The disciples discuss happiness, perhaps preparing the way for a future episode featuring the Sermon on the Mount. Matthew, who has had plenty of ill-gotten money in the past, declares, “I feel better now. I don’t know if that means happy.” Andrew feels guilty for thinking about money and material things, confessing, “Sometimes it feels like I’m living someone else’s life. . . . Like I need to do something great, but I know I’m not great.”
Mary tells part of the story of Jesus’ birth, expressing awe not at his divinity but his humanity. She says, “He was cold and he was crying, and he needed my help.” Then she states wistfully, “He doesn’t need me anymore. . . . He hasn’t needed me for a long time, I suppose.”
The disciples then take turns talking about the loss of loved ones, the Roman occupation, the joys and sorrows of keeping Torah, and their personal failures and anxieties. Mary Magdalen tells the group, “I’d left everything. I stopped acting like a Jew. I stopped acting like myself.” Thomas once again chimes in with a prescient word about their common struggle, foreshadowing much more difficult days to come in Jesus’ service: “It’s hard to feel like the chosen people.”
The campfire scene culminates in a tense exchange. Andrew demands an apology from Matthew for his prior work for Rome. Simon says he will never forgive such treachery. John chimes in, chastising Simon, “Who are you to forgive or not to forgive? You’ve had your problems too.” Simon then fires back at the whole group, “The one comfort we have is to know that we’re doing it together. That we’re all suffering together.” Suddenly there are two factions yelling at each other across the flames.
At this moment, Jesus finally appears on screen for the first time in the episode. He is covered in his own sweat and other people’s blood. He is so weary from healing—all alone—that he can barely walk. Our Lady comes to see that she was not quite right about her son’s needs. She washes his feet and helps him to bed, when he tenderly asks her, “What would I do without you, Ima?”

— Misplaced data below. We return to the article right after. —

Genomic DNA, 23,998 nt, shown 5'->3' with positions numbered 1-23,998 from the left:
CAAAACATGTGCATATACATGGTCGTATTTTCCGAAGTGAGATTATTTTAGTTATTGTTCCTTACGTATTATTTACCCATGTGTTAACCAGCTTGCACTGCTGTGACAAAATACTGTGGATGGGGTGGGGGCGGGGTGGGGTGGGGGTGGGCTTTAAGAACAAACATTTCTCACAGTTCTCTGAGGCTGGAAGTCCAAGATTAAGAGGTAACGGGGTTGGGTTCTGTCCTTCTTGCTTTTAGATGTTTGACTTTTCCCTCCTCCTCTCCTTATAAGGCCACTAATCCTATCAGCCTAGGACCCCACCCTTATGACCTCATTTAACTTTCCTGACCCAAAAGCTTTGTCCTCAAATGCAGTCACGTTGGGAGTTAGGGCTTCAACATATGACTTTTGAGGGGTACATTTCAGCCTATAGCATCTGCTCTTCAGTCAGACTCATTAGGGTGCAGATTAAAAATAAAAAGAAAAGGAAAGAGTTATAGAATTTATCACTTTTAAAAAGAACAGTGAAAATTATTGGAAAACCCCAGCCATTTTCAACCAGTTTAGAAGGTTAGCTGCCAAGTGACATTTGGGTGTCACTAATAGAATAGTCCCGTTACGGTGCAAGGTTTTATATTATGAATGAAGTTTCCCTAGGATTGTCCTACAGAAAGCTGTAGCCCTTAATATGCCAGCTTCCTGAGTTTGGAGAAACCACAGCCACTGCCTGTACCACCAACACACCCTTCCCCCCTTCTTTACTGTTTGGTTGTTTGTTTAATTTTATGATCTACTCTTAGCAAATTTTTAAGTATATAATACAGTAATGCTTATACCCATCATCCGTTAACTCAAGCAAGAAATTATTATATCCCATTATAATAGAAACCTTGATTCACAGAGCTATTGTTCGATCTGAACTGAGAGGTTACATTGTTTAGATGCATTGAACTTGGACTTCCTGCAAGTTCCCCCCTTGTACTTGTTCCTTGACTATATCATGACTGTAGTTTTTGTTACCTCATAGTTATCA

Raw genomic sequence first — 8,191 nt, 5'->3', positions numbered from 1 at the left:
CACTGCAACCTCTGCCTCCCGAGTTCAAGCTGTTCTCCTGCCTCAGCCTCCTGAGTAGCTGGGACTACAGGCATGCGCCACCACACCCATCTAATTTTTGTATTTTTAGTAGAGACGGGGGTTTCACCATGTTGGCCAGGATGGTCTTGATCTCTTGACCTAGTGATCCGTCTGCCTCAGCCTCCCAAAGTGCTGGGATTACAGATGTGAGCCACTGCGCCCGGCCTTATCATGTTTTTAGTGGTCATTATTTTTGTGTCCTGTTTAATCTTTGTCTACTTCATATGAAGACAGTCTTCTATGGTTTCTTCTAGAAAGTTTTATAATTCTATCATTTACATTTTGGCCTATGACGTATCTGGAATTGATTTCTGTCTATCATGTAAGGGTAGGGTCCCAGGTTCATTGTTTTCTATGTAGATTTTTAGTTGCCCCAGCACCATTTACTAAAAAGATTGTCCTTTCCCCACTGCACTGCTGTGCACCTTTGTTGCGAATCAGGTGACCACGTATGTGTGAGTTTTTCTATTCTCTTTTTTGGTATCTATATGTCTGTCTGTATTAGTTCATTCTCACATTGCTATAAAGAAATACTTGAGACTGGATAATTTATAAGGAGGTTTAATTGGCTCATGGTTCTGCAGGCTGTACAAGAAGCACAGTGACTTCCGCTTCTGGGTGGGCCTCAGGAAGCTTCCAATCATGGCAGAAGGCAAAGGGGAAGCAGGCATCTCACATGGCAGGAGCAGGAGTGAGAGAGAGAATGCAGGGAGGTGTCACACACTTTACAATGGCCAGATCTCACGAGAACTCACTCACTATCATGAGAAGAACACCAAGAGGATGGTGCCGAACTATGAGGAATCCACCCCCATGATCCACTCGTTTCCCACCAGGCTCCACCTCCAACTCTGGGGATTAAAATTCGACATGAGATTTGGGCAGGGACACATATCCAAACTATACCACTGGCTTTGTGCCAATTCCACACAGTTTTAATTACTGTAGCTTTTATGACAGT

The look on the disciples’ faces shows deep conviction, and even horror. Jesus needs them, but he has been left to work all alone. Moreover, with Jesus, none of their disagreements are trivial; instead, their unique problems and perspectives are sublimated and sanctified for special service. The instinct toward tribalism, they realize, especially within an already small tribe, must end.
The message to the modern Church should be convicting too. All of our differences, which check every box in the secular book of identities and priorities, become greater assets to Christ as they are sublimated in communion with Christ and his holy fellowship. There are no spare parts in the Body of Christ. No one among the people of God is left out of the circle, no matter what their past deeds and present scars show. But there is no one left unchanged. No brokenness is destined to stay that way.
Dallas Jenkins and the creators of The Chosen do not avoid, but rather emphasize, the high cost of discipleship. The show also makes palpable to viewers how liberating the searing love of Christ is for those who can bear to receive it. Every Christian ought at least to watch episode 3 of the new season, and move forward in these troubled times with the work of Christ. We need him more than we could ever say; but he needs us too.